Life on JET

JET Spotlight - Getting the most from JET

Since my teenage years I always had the dream of teaching English abroad. After university I fell into a job where I became comfortable and my dreams were put on the backburner. A trip to the rural depths of Shizuoka in June 2009 was to change this. Visiting a friend, a current JET participant at the time, I fell in love with Japan and had my eyes open to the existence of the JET Programme. Seeing my friend’s life in this tiny rural town and being warmly welcomed by her adult education class at an irori bbq in a local samurai house in the mountains, I knew instantly that I wanted to become a part of the JET Programme. As I set off from Heathrow on 31st July 2010, I had goals of surviving a year or maybe two in the rural town I’d been placed in. At that time, I had no idea of the breadth of skills I’d learn, the experiences I’d have and the memories I’d make over five years.
As an Assistant Language Teacher in Fuchu City, Hiroshima prefecture, my job role was incredibly varied. My placement involved rotating schools each year, switching between three groups of schools. Over my five years I worked in a total of 4 Junior High Schools and 8 Elementary schools, also working in kindergartens over the summer holidays. My role as an Assistant Language Teacher would vary between schools and between teachers. I sometimes played a supporting role, sometimes a leading one with the Japanese Teacher of English/Home Room Teacher acting as support. I promoted English outside of the classroom by setting up a pen pal scheme with school children in England and hosting a Speech Contest. I brought a taste of the UK to my lessons by hosting pancake and scone making classes. I integrated well into the school community, joining in with the ping pong and koto clubs on occasions. Outside of school my official duties included writing a monthly article for the Town Hall news bulletin,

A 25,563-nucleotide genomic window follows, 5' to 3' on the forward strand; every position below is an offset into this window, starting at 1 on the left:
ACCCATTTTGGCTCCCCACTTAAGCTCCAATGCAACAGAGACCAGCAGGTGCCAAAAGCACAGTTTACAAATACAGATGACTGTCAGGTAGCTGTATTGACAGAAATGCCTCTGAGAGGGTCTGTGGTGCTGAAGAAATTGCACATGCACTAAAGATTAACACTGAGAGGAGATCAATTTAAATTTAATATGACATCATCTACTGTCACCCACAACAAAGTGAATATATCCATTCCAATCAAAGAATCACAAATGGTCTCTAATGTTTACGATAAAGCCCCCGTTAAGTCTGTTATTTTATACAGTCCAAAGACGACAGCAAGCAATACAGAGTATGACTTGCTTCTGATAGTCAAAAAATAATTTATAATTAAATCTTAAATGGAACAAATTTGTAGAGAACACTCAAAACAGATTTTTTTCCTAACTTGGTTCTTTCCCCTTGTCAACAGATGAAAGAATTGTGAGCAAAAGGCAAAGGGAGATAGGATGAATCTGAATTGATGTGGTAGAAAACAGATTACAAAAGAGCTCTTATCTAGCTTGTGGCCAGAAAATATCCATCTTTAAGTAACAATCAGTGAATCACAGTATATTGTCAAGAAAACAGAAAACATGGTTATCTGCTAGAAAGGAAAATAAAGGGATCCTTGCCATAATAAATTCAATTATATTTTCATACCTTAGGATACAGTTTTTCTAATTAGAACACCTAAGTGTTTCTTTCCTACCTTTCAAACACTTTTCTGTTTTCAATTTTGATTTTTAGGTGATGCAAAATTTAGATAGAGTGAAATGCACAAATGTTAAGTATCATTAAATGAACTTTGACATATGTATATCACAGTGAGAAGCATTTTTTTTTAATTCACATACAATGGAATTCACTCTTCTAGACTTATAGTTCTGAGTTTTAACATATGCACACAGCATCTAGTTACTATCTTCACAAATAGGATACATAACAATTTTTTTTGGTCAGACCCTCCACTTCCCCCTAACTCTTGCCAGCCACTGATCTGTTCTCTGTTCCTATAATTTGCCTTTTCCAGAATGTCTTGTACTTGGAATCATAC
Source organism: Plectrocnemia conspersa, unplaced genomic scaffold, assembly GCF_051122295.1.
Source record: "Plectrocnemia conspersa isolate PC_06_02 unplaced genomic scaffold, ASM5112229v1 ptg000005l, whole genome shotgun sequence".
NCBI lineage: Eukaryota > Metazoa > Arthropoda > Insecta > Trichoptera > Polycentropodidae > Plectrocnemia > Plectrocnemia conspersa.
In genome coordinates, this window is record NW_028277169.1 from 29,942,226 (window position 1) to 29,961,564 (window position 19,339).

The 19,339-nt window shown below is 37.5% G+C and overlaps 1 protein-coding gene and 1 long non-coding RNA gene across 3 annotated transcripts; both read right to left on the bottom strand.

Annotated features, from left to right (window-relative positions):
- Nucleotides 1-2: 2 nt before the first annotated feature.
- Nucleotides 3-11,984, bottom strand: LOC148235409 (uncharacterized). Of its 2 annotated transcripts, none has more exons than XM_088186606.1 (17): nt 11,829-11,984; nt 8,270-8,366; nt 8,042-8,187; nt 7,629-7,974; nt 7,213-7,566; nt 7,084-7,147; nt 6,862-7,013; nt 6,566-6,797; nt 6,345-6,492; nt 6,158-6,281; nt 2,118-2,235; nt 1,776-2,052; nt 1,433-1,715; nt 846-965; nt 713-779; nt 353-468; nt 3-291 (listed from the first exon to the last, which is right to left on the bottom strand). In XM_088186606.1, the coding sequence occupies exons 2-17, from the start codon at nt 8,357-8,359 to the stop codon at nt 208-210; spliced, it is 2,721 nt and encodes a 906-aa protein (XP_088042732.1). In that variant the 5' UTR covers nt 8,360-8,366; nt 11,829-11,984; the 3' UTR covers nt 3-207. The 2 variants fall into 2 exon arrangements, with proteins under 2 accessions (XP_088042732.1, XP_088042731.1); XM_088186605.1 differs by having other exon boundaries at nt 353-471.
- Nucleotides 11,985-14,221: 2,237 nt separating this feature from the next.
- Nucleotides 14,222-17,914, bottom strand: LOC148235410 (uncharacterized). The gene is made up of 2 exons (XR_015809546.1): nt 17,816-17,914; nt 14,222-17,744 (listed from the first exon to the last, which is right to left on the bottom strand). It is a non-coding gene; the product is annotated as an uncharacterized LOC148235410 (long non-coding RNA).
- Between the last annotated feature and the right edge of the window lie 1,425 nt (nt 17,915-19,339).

"I also played a star
role in an English
language DVD"
helping in cultural festivals throughout Fuchu and writing posts for the Fuchu City Board of Education Blog. I also played a star role in an English language DVD, made during one summer holiday as a resource for the English language programme at one of the elementary schools, ensuring my legacy as an ALT in Fuchu lives on for many years to come.